Not to mention, always read the faces of people you’re talking to. Knowing the key chronological points of your story will allow you to move between points to the conclusion if people begin to lose interest. You should be able to neatly wrap your story up at any point in the journey.

[–]1rad_dynamic2 points3 points  (0 children) | Copy

Surround yourself with people telling good stories. Jobs that require lots of writing. All my mates studying English are well good at stories and literally do not ever shut up. It's good to learn from them and I picked up a lot of techniques. But they do get a bit "annoying."

Essentially - imagination is your friend. Paint the picture without actually saying it. The more you say a story to others, the more refined you can make it. Take your time - don't rush.

[–]imstunned2 points3 points  (0 children) | Copy

There is more to good story telling than meets the eye, and there are many good points others have made. I'll repeat some of them and add a bit more.

Note: There is more to it than this, but this should help get you started.

  1. First, understand that practice is key... A practiced story has a far better chance of coming out right than one where you wing it. When you get better, you'll also be able to wing it better. Toastmasters is an excellent opportunity to practice both prepared speeches and impromptu speaking. Club meetings literally do both. Find a club by visiting Toastmasters International

  2. If you're telling good stories in a bad way, then it's generally a matter of editing them to their essence and telling those essentials in the right, understandable, order. Careful word choice. Effective use of alliteration. Avoiding words that people don't generally understand. There are refinements here too: how to grab interest, how to hold interest, and then how to deliver the satisfying punch at the end. That's the basic structure of every good story. It's also the basic structure of every good joke.

  3. It's okay to embellish. If the embellishment adds to making a story more interesting, do it. As long as you're not lying in a way that hurts something, it's not that important. Most people aren't going to fact check every word you said, so don't get too hung up on that.

  4. Eye Contact - Telling a good story gets so much better when you confidently use eye contact. And I mean, solid, exaggerated even, eye contact. Look at this persons eyes while talking as if you're only talking to them, then the break the spell by switching to another person's eyes...as if you're talking to them now. Lean into them while doing so... Think about good story tellers that looked right at you when they were talking. It's very effective. It's uncomfortable at first, but be a little over the top when making eye contact and eventually you will master this.

  5. Body language and vocal variety - good story tellers use these...voices, inflections, volume, facial expressions, arms, hands, everything... In compelling, on purpose ways; not spastic/nervous habit ways. Watch a good story teller or comedian and you'll see that they use these things brilliantly on purpose. They're not accidents. And I assure you they practice. Be a little over the top rather than understated.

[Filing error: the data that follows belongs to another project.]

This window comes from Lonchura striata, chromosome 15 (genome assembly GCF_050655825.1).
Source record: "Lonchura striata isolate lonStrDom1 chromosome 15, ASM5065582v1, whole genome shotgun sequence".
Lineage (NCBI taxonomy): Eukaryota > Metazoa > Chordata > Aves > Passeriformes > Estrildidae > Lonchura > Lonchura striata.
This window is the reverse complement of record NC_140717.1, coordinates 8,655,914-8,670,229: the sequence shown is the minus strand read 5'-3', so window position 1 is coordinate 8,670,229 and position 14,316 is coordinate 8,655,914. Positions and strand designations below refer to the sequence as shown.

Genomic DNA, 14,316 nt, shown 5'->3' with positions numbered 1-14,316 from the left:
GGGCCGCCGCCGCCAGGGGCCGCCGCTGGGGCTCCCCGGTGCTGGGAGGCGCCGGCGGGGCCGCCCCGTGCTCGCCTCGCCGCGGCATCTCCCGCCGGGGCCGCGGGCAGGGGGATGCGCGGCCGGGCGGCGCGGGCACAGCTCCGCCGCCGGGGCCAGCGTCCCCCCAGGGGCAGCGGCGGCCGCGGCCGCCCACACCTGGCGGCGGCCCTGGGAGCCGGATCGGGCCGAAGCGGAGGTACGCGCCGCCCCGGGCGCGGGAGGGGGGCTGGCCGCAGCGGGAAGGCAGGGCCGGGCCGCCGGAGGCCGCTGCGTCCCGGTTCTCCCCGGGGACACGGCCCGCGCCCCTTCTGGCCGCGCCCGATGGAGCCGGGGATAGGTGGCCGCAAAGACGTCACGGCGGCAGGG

6. Cut out irrelevant crap, and avoid tangents like the plague. These are just opportunities to lose interest.

I'll leave you with a couple of quotes that I have always found interesting:

“There are always three speeches, for every one you actually gave. The one you practiced, the one you gave, and the one you wish you gave.” – Dale Carnegie

Understand this, be okay with it, and learn from it. Applies equally to jokes, and impromptu speaking. I also recommend Dale Carnegie classes if you can. Speaking of impromptu speaking...

“It usually takes about three weeks to prepare a good impromptu speech.” – Mark Twain

Like every skill, people work hard to make it look easy. Some are more naturally gifted than others, but you'd be surprised how much hard work pays off.

Good luck in your life long journey!

[–]jchrist982 points3 points  (0 children) | Copy

Lift while you are telling the story.

[–]oooKenshiooo3 points4 points  (2 children) | Copy

Storys all follow the same arch (as does most music btw)

Exposition, conflict, climax, solution, takeaway.

Exposition goes like:
So me and my buddy were at a bar the other night.

Conflict:
And in walks this beautiful chick. My buddy and me both want to approach her.

Climax:
Since we both could not figure out which one should get her, we decide to both walk over - may the better man win

Solution:
However, while we arguing, some black dude in had pretty much picked her up in 3 minutes flat.

Takeaway:
That's why I say: Never waste time arguing!

Most people suck at one or more of these stages. They either drag them out to long (provide to much background information, ramble too much, etc.), cut them to short (too little exposition) or they mix up the order.
You can get these fundamentals straight by organizing your favorite stories in that fashion.

[–][deleted]  (1 child) | Copy

[deleted]

[–]pfandflaschenOG1 point2 points  (0 children) | Copy

cuz he picked her up in 3 min

[–]PMA20001 point2 points  (0 children) | Copy

There was someone who posted here about two weeks ago about his dating coach suggested him to watch FRIENDS episodes and to pay attention to the tone the characters spoke on. How it sounded colorful, compared to his black and white tone.